¶5 Between 1959 and 1986, various insurance companies issued comprehensive general liability insurance policies to Pope & Talbot. Over the years, Pope & Talbot also obtained various excess and umbrella coverages.1

¶6 Here, we are concerned with the policies issued by TIG Insurance Company,2 Evanston Insurance Company,3 Westport Insurance Corporation,4 London Market Insurers,5 Munich Reinsurance America Inc.,6 Century Indemnity Company,7 Employers Insurance Company of Wausau,8 Allstate Insurance Company,9 Continental Insurance Company,10 and Granite State Insurance Company11 (Insurers).

¶7 In 1985, Pope & Talbot created Pope Resources, a limited partnership.12 Pope & Talbot transferred all of its Washington real property, including the Port Gamble Bay and mill site, to Pope Resources.13 In exchange, Pope Resources assumed upwards of $22 million of Pope & Talbot's debt. Pope Resources leased the mill site back to Pope & Talbot, which continued to operate the mill until 1995, when it was shut down due to significant environmental contamination. The Washington State Department of Ecology listed the Port Gamble mill as a hazardous waste site. The estimated cost to clean up Port Gamble, including the mill site, is $22 million.14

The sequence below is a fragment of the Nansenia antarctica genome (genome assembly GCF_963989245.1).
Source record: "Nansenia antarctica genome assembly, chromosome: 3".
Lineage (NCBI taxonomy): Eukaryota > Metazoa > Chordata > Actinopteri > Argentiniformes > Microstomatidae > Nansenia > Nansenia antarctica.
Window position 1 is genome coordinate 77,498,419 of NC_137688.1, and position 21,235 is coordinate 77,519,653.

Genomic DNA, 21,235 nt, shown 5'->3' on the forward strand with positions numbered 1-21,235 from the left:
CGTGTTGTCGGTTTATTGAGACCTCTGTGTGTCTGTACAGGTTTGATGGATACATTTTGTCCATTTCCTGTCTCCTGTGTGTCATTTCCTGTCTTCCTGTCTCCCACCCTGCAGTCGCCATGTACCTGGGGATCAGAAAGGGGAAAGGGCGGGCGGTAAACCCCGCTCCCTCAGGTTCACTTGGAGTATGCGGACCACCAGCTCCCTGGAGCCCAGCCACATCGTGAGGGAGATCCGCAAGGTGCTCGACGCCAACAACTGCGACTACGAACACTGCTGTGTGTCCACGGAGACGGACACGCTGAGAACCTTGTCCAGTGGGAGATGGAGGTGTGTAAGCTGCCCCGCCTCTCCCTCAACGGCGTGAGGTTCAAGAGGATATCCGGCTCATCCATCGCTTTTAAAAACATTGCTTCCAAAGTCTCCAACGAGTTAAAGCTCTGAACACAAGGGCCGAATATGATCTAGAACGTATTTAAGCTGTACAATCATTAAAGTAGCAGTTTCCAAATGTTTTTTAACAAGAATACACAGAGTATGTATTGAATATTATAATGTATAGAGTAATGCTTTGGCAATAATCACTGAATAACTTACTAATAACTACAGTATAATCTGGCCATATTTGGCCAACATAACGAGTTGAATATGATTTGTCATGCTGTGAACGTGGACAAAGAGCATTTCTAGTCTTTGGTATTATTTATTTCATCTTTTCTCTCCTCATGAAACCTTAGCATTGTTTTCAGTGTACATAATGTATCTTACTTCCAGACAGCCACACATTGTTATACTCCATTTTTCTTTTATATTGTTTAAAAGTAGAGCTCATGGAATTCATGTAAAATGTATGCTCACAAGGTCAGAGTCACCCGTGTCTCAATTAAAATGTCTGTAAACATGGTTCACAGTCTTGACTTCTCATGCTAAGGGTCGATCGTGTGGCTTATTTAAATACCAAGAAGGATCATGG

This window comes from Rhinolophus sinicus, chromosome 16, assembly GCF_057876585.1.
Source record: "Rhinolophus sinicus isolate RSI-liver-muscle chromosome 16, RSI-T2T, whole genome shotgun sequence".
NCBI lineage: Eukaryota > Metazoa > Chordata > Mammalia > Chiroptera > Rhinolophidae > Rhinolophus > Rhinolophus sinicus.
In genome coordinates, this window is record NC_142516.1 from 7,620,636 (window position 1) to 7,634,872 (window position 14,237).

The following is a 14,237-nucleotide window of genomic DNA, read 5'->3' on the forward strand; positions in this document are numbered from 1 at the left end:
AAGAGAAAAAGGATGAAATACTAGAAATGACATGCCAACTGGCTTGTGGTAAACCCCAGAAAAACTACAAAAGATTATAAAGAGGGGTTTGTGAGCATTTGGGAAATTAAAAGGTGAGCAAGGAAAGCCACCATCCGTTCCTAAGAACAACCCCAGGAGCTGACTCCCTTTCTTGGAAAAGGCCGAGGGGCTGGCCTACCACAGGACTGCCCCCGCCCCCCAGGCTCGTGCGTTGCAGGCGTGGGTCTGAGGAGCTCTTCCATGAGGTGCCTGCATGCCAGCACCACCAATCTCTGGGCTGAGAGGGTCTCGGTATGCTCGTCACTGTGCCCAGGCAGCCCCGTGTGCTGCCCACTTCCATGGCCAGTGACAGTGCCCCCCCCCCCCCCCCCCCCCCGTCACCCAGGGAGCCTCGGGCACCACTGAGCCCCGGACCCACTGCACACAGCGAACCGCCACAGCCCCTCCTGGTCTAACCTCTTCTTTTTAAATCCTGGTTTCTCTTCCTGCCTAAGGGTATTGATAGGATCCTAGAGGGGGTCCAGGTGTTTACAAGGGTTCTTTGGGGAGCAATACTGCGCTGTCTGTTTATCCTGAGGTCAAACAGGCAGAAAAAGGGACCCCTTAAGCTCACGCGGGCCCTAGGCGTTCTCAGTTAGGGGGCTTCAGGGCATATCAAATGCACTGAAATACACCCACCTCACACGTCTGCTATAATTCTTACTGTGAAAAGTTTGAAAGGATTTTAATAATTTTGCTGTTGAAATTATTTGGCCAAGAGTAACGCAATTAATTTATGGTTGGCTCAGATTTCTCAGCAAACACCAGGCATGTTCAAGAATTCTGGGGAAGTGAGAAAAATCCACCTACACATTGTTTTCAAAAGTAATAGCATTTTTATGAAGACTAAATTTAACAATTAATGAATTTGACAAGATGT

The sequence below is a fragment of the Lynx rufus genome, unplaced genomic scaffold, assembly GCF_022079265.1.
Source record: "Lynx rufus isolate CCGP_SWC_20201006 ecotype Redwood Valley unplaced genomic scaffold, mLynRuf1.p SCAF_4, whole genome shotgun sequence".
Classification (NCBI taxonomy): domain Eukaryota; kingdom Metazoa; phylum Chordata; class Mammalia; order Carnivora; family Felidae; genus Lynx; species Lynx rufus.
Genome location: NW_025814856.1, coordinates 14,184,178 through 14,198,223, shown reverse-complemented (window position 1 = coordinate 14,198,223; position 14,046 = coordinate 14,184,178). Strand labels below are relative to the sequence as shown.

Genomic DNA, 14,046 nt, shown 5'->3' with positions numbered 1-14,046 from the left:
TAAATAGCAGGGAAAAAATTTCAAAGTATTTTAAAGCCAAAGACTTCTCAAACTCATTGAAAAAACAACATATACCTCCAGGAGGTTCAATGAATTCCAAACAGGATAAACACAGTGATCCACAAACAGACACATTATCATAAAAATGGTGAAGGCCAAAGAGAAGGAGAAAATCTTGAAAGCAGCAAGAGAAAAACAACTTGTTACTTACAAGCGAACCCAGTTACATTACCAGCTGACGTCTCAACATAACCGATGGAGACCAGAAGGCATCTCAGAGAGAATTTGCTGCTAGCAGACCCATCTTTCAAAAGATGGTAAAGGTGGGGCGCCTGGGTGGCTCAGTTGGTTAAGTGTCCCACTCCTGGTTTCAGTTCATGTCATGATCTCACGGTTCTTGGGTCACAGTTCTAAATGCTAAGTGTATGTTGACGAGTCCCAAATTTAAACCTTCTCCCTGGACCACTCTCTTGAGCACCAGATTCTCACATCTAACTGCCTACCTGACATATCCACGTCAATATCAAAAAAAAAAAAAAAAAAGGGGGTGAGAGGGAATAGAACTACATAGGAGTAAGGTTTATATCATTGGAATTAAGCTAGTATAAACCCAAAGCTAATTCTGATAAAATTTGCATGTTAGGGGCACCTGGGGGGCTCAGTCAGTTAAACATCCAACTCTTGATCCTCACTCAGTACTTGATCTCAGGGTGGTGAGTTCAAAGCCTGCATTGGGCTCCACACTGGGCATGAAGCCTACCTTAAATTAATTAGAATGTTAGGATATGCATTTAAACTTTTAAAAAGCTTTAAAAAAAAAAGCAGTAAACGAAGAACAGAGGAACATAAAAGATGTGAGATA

¶8 In June of 1995, Pope Resources and Pope & Talbot started communicating about their shared responsibility for the environmental contamination at Port Gamble.

¶9 In 1997, Pope Resources sent Pope & Talbot a formal demand letter. A few years later, Pope Resources and Pope & Talbot entered into a remediation agreement. In summary, Pope & Talbot assumed responsibility for the cleanup at Port Gamble and, once completed, Pope Resources would clean up the other sites contaminated by Pope & Talbot's operations.